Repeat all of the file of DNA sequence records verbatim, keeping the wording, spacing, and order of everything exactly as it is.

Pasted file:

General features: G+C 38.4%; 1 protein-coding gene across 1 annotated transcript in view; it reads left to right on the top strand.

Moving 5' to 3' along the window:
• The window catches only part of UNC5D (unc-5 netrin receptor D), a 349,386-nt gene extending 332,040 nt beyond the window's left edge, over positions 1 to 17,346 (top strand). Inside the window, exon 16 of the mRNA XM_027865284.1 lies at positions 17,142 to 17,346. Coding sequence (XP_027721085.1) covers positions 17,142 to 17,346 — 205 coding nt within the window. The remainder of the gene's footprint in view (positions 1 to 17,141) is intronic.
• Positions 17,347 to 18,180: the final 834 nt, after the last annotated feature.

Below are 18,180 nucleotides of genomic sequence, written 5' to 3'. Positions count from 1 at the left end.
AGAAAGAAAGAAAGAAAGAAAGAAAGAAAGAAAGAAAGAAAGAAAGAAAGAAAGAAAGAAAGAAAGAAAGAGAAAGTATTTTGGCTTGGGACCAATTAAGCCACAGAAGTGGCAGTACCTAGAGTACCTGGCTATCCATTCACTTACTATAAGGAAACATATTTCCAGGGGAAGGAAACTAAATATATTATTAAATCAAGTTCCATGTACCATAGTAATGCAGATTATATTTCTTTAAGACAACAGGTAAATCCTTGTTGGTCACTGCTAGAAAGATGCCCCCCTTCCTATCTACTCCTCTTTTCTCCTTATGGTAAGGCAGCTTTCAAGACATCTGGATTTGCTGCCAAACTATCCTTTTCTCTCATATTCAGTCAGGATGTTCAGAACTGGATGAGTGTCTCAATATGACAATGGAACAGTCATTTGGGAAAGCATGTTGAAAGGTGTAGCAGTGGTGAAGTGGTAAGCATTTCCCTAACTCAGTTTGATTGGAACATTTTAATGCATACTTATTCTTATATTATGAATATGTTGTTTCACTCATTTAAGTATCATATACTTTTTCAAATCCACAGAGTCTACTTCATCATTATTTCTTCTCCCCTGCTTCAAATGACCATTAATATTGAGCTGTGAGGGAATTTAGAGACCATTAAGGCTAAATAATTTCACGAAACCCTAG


General features: G+C 38.4%; 1 protein-coding gene across 1 annotated transcript in view; it reads left to right on the top strand.

Moving 5' to 3' along the window:
• The window catches only part of UNC5D (unc-5 netrin receptor D), a 349,386-nt gene extending 332,040 nt beyond the window's left edge, over positions 1 to 17,346 (top strand). Inside the window, exon 16 of the mRNA XM_027865284.1 lies at positions 17,142 to 17,346. Coding sequence (XP_027721085.1) covers positions 17,142 to 17,346 — 205 coding nt within the window. The remainder of the gene's footprint in view (positions 1 to 17,141) is intronic.
• Positions 17,347 to 18,180: the final 834 nt, after the last annotated feature.

Below are 18,180 nucleotides of genomic sequence, written 5' to 3'. Positions count from 1 at the left end.
AGAAAGAAAGAAAGAAAGAAAGAAAGAAAGAAAGAAAGAAAGAAAGAAAGAAAGAAAGAAAGAAAGAAAGAGAAAGTATTTTGGCTTGGGACCAATTAAGCCACAGAAGTGGCAGTACCTAGAGTACCTGGCTATCCATTCACTTACTATAAGGAAACATATTTCCAGGGGAAGGAAACTAAATATATTATTAAATCAAGTTCCATGTACCATAGTAATGCAGATTATATTTCTTTAAGACAACAGGTAAATCCTTGTTGGTCACTGCTAGAAAGATGCCCCCCTTCCTATCTACTCCTCTTTTCTCCTTATGGTAAGGCAGCTTTCAAGACATCTGGATTTGCTGCCAAACTATCCTTTTCTCTCATATTCAGTCAGGATGTTCAGAACTGGATGAGTGTCTCAATATGACAATGGAACAGTCATTTGGGAAAGCATGTTGAAAGGTGTAGCAGTGGTGAAGTGGTAAGCATTTCCCTAACTCAGTTTGATTGGAACATTTTAATGCATACTTATTCTTATATTATGAATATGTTGTTTCACTCATTTAAGTATCATATACTTTTTCAAATCCACAGAGTCTACTTCATCATTATTTCTTCTCCCCTGCTTCAAATGACCATTAATATTGAGCTGTGAGGGAATTTAGAGACCATTAAGGCTAAATAATTTCACGAAACCCTAG